Most of the constructs that involve an expression ultimately require the expression to denote a ** value**. In such cases, if the actual expression denotes a namespace, a type, a method group, or nothing, a compile-time error occurs. However, if the expression denotes a property access, an indexer access, or a variable, then the value of the property, indexer, or variable is implicitly substituted:

The value of a variable is simply the value currently stored in the storage location identified by the variable. A variable must be considered definitely assigned (§5.3) before its value can be obtained; otherwise, a compile-time error occurs.

The value of a property access expression is obtained by invoking the *get-accessor* of the property. If the property has no *get-accessor*, a compile-time error occurs. Otherwise, a function member invocation (§7.4.4) is performed, and the result of the invocation becomes the value of the property access expression.

**VLADIMIR RESHETNIKOV**

If the property has a *get-accessor*, but the accessor has an accessibility modifier and is not accessible in the current context, a compile-time error occurs as well.

The value of an indexer access expression is obtained by invoking the *get-accessor* of the indexer. If the indexer has no *get-accessor*, a compile-time error occurs. Otherwise, a function member invocation (§7.4.4) is performed with the argument list associated with the indexer access expression, and the result of the invocation becomes the value of the indexer access expression.

**VLADIMIR RESHETNIKOV**

If the indexer has a *get-accessor*, but the accessor has an accessibility modifier and is not accessible in the current context, a compile-time error occurs as well.

## 7.2 Operators

Expressions are constructed from ** operands**and

**. The operators of an expression indicate which operations to apply to the operands. Examples of operators include +, -, *, /, and new. Examples of operands include literals, fields, local variables, and expressions.**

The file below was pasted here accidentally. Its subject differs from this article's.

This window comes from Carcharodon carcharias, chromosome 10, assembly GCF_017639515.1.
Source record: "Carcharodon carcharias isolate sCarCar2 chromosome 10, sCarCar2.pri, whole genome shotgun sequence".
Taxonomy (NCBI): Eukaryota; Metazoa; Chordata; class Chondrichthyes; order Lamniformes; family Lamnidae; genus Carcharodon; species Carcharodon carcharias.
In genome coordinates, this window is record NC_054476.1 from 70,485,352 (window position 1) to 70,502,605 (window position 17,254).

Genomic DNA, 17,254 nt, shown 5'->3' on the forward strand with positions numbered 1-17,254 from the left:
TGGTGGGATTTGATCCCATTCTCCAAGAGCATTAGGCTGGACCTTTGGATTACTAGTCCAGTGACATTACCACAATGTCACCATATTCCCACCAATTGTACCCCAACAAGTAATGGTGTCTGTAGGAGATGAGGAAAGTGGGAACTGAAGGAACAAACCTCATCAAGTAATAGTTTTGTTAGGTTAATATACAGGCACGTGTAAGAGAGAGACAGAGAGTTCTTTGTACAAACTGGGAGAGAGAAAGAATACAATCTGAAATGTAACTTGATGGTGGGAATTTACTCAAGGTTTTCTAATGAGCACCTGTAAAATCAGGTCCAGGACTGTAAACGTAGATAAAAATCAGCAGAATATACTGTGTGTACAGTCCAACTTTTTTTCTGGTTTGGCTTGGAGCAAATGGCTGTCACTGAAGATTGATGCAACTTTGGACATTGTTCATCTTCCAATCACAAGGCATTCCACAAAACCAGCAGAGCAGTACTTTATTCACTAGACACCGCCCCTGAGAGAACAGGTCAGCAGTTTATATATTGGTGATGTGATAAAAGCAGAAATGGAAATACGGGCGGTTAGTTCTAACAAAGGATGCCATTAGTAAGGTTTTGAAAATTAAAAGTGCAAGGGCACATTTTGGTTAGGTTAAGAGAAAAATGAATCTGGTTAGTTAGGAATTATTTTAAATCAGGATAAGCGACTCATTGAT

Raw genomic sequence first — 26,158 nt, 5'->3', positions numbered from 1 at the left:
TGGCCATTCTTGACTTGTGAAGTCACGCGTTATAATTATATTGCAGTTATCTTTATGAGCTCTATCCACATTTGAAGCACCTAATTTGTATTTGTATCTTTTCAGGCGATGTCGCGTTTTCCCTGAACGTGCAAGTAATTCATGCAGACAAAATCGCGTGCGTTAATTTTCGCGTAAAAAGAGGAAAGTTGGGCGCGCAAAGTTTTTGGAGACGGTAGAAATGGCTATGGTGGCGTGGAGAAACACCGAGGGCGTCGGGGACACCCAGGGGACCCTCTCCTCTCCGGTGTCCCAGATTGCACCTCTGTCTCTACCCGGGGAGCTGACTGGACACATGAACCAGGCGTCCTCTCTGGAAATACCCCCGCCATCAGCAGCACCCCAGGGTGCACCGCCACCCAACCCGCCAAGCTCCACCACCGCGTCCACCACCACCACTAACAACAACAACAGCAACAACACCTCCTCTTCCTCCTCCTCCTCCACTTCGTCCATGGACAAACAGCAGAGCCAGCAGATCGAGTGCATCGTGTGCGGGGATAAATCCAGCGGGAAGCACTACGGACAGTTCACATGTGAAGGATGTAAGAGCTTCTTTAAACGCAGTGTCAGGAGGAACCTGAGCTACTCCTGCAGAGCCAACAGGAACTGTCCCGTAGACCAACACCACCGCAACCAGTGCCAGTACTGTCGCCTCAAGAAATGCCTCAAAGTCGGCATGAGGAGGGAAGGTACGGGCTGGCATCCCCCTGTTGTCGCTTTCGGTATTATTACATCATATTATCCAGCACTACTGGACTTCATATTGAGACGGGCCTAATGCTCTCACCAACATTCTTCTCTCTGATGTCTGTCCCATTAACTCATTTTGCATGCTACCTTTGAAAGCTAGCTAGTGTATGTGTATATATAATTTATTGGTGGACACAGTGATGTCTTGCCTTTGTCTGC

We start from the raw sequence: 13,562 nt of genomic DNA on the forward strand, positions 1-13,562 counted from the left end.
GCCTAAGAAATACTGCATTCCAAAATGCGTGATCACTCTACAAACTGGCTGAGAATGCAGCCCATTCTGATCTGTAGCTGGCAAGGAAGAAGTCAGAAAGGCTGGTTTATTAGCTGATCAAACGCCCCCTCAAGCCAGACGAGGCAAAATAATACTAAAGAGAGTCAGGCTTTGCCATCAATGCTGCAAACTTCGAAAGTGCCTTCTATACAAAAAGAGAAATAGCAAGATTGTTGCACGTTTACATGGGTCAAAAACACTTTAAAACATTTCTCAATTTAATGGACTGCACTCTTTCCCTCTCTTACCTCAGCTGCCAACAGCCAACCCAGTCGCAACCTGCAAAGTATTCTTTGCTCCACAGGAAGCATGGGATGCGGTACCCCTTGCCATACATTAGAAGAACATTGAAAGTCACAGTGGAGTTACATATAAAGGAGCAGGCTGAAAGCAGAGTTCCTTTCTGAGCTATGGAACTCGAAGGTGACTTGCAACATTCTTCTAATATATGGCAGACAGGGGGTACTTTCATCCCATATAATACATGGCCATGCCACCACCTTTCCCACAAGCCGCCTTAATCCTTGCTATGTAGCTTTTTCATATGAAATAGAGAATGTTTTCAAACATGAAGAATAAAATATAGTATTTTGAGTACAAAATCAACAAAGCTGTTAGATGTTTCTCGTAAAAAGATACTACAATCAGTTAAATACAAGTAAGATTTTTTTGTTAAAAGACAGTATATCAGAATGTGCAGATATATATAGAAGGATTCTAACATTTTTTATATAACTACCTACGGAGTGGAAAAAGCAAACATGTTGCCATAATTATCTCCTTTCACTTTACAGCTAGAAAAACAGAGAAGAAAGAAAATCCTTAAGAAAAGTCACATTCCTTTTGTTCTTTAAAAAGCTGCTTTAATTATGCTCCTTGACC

*operators*There are three kinds of operators:

Unary operators. The unary operators take one operand and use either prefix notation (such as -x) or postfix notation (such as x++).

Binary operators. The binary operators take two operands and all use infix notation (such as x + y).

Ternary operator. Only one ternary operator (?:) exists; it takes three operands and uses infix notation (c? x: y).

The order of evaluation of operators in an expression is determined by the ** precedence**and

**of the operators (§7.2.1).**

*associativity*Operands in an expression are evaluated from left to right. For example, in F(i) + G(i++) * H(i), method F is called using the old value of i, then method G is called with the old value of i, and finally method H is called with the new value of i. This evaluation order is separate from and unrelated to operator precedence.

Certain operators can be ** overloaded**. Operator overloading permits user-defined operator implementations to be specified for operations where one or both of the operands are of a user-defined class or struct type (§7.2.2).

## 7.2.1 Operator Precedence and Associativity

When an expression contains multiple operators, the ** precedence**of the operators controls the grouping of the individual expressions into operands. For example, the expression x + y * z is evaluated as x + (y * z) because the * operator has higher precedence than the binary + operator. The precedence of an operator is established by the definition of its associated grammar production. For example, an

*additive-expression*consists of a sequence of

*multiplicative-*

*expressions*separated by + or - operators, thus giving the + and - operators lower precedence than the *, /, and % operators.

The following table summarizes all operators in order of precedence from highest to lowest.

When an operand occurs between two operators with the same precedence, the associativity of the operators controls the grouping of the expressions into operands:

Except for the assignment operators, all binary operators are ** left-associative**, meaning that operations are grouped from left to right. For example, x + y + z is evaluated as (x + y) + z.

The assignment operators and the conditional operator (?:) are ** right-associative**, meaning that operations are grouped from right to left. For example, x = y = z is evaluated as x = (y = z).